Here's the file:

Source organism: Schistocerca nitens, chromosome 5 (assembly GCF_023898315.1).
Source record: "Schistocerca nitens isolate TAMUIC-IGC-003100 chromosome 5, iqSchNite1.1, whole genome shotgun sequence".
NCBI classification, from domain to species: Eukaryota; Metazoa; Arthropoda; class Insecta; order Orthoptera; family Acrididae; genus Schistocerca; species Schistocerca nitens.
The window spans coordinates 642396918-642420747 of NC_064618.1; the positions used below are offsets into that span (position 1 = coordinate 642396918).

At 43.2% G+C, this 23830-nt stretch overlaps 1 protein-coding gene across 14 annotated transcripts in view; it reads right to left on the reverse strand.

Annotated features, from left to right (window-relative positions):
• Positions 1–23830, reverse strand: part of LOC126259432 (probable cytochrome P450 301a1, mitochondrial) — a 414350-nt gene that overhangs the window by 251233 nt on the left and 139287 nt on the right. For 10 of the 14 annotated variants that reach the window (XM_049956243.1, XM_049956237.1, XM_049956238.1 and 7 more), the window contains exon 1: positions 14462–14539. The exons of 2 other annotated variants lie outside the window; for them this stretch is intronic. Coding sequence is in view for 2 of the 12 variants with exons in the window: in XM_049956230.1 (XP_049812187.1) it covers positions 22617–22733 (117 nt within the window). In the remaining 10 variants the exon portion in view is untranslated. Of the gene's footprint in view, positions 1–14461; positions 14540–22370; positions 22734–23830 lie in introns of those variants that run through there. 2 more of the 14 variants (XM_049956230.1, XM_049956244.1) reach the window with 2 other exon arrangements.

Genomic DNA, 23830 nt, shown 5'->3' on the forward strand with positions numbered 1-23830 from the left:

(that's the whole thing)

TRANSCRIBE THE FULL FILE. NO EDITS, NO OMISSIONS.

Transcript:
Source organism: Schistocerca nitens, chromosome 5 (assembly GCF_023898315.1).
Source record: "Schistocerca nitens isolate TAMUIC-IGC-003100 chromosome 5, iqSchNite1.1, whole genome shotgun sequence".
NCBI classification, from domain to species: Eukaryota; Metazoa; Arthropoda; class Insecta; order Orthoptera; family Acrididae; genus Schistocerca; species Schistocerca nitens.
The window spans coordinates 642396918-642420747 of NC_064618.1; the positions used below are offsets into that span (position 1 = coordinate 642396918).

At 43.2% G+C, this 23830-nt stretch overlaps 1 protein-coding gene across 14 annotated transcripts in view; it reads right to left on the reverse strand.

Annotated features, from left to right (window-relative positions):
• Positions 1–23830, reverse strand: part of LOC126259432 (probable cytochrome P450 301a1, mitochondrial) — a 414350-nt gene that overhangs the window by 251233 nt on the left and 139287 nt on the right. For 10 of the 14 annotated variants that reach the window (XM_049956243.1, XM_049956237.1, XM_049956238.1 and 7 more), the window contains exon 1: positions 14462–14539. The exons of 2 other annotated variants lie outside the window; for them this stretch is intronic. Coding sequence is in view for 2 of the 12 variants with exons in the window: in XM_049956230.1 (XP_049812187.1) it covers positions 22617–22733 (117 nt within the window). In the remaining 10 variants the exon portion in view is untranslated. Of the gene's footprint in view, positions 1–14461; positions 14540–22370; positions 22734–23830 lie in introns of those variants that run through there. 2 more of the 14 variants (XM_049956230.1, XM_049956244.1) reach the window with 2 other exon arrangements.

Genomic DNA, 23830 nt, shown 5'->3' on the forward strand with positions numbered 1-23830 from the left: